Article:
you guys are on crack. there are plenty of arena shows that are still GA floor. i just bought GA floor tickets for Muse. this happens all the time.

What was said above.

Sexecutioner
05-12-2010, 06:52 PM
No shit 4Ransom, most arena shows are GA floor. We're talking about GA everything, all the seats, the whole fucking arena GA.

oh, sorry, i misunderstood. still, if you ask me, its not a big deal as long as they limit the capacity onto the floor. if they just let the whole crowd try to cram onto the floor, then yea...dangerous.

psycobetabuckdown
05-12-2010, 06:53 PM
Because its a disaster in the making. Look into history and youll see why. Again, the Who has been mentioned twice now, and you cease to acknowledge that.

Haha what? I'm not rage. I'm on your side. And I was like the first person to acknowledge The Who mention.

My question is why isn't Coachella a disaster in the making?

PJandBompton
05-12-2010, 06:59 PM
ummmm HARD Summer '09 anyone?

suprefan
05-12-2010, 07:11 PM
Haha what? I'm not rage. I'm on your side. And I was like the first person to acknowledge The Who mention.

My question is why isn't Coachella a disaster in the making?

Because you have 5 stages to pick from. Crowd control in a sense happens when set times are being made. You dont think Paul Tollet thinks in his head how people will move in and out of areas so it isnt always full? Yeah, this year he decided to plant a majority of the top talent on Outdoor Theatre, so everyone was there quite a bit of the time, but usually its not like that. Everything is spread out, people have to make choices on where to be, cause you cant be in every place. Also, they planned accordingly with bigger tents and more Pa so people far away could see or hear. But, they sold more tickets, than they should have, so things like parking became an issue that wasnt easily quantified.

fatbastard
01-10-2011, 10:21 AM
Longtime promoter Brian Murphy departs Live Nation to join forces with AEG Live
January 9, 2011 | 7:30 pm
In a surprise move that has wide-reaching implications for the local live music scene, Brian Murphy, former chairman of Southern California music for Live Nation, the country’s top concert promoter, has jumped ship to become West Coast president for AEG Live — Live Nation’s strongest competitor.

“It was the toughest decision I’ve ever had to make in business,” Murphy said in an exclusive interview with The Times. “There are employees I’m leaving who have been with me for 20 years. But it was too good an opportunity to pass up. I’m an L.A. guy, and AEG Live is an L.A.-centric company.”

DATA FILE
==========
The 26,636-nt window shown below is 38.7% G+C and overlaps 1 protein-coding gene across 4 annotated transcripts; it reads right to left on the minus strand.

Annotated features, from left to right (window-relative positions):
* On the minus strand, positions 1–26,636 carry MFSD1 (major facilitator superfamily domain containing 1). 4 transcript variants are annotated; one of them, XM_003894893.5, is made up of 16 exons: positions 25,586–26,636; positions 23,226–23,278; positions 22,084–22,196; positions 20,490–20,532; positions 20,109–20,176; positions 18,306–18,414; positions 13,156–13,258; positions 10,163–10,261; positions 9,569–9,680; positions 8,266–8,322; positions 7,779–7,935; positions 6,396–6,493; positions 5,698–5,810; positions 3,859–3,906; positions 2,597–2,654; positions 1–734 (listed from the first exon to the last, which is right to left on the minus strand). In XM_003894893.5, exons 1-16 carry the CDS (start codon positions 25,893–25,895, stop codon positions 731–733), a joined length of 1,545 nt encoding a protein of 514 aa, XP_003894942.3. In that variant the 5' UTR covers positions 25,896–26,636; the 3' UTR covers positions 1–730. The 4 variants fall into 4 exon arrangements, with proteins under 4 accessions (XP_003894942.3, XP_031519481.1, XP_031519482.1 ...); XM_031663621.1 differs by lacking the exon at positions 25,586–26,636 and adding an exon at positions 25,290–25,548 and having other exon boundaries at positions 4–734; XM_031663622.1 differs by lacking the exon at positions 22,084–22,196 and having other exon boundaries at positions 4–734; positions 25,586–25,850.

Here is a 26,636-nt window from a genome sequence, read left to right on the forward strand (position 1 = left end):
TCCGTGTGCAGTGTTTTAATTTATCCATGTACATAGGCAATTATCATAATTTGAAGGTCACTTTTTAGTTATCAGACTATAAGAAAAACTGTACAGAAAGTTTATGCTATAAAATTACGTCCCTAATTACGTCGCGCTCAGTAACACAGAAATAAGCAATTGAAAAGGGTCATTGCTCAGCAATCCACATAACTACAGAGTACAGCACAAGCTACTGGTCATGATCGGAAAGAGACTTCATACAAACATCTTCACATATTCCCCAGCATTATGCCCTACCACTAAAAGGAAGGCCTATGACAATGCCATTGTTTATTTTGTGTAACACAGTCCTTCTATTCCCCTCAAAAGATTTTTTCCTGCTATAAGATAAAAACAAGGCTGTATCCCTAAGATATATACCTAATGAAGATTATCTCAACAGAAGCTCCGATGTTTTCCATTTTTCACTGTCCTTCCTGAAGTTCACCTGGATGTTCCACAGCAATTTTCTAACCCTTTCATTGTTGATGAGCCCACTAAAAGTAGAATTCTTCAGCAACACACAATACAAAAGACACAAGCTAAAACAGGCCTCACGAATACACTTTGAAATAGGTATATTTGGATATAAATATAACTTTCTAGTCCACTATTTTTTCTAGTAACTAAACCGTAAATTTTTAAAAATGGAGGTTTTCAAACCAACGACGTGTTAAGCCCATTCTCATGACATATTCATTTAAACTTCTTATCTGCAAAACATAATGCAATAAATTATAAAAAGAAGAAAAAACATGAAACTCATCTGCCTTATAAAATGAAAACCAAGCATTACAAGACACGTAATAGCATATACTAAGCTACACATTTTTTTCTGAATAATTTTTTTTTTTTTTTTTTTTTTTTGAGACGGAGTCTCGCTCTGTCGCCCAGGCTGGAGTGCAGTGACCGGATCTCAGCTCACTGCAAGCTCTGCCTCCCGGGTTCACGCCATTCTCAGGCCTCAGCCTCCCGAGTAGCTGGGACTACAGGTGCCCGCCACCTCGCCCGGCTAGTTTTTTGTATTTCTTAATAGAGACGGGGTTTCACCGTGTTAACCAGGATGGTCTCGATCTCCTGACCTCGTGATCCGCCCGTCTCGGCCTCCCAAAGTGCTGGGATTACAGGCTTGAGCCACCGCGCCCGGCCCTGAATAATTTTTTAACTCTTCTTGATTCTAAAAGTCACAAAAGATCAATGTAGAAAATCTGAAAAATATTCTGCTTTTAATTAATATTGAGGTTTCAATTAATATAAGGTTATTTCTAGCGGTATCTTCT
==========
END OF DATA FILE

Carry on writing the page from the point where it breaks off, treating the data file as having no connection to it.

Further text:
One of the most respected promoters in the American concert industry — and a pillar of the SoCal scene, the country’s most competitive live music market — Murphy has worked closely with a Who’s Who of pop music’s biggest touring acts: U2, Bruce Springsteen, AC/DC, Madonna, the Red Hot Chili Peppers and Metallica among them.

Rick Mueller will remain in place as president of Live Nation’s California division.


Over a 30-year career that he began by booking gigs while still in college, Murphy established Avalon Attractions (a dominant L.A. indie promotions company that was acquired by SFX, the company that presaged Live Nation, in 1998) and has forged close connections with a network of influential music industry contacts. Among them: programming directors at radio stations such as KROQ-FM (106.7) and KIIS-FM (102.7) and real estate developers (Murphy oversaw the rehabilitation of such cherished local music venues as Los Angeles’ Wiltern Theatre and the Hollywood Palladium). But the promoter’s deep relationships with talent agents and managers could provide a critical advantage for AEG Live — particularly at the arena-show level where Live Nation and AEG Live compete most fiercely to pin down top-tier performers.

Paul Tollett, co-founder of the Coachella Valley Music and Arts Festival and president of Goldenvoice, AEG Live’s Southern California-based regional division, will work side by side with Murphy in his new capacity; Murphy will oversee concert promotions from Seattle to San Diego as well as AEG venues in Las Vegas. Despite their parent companies’ corporate rivalry, the two have been friends for over a quarter-century, have co-promoted hundreds of shows together and have mutually attempted to hire one each other away several times.

“I’ve always thought he’s the most solid promoter out there,” said Tollett. “His relationships span generations to the biggest names in touring. To have us both on the same team is pretty great. My main competition before was Brian.”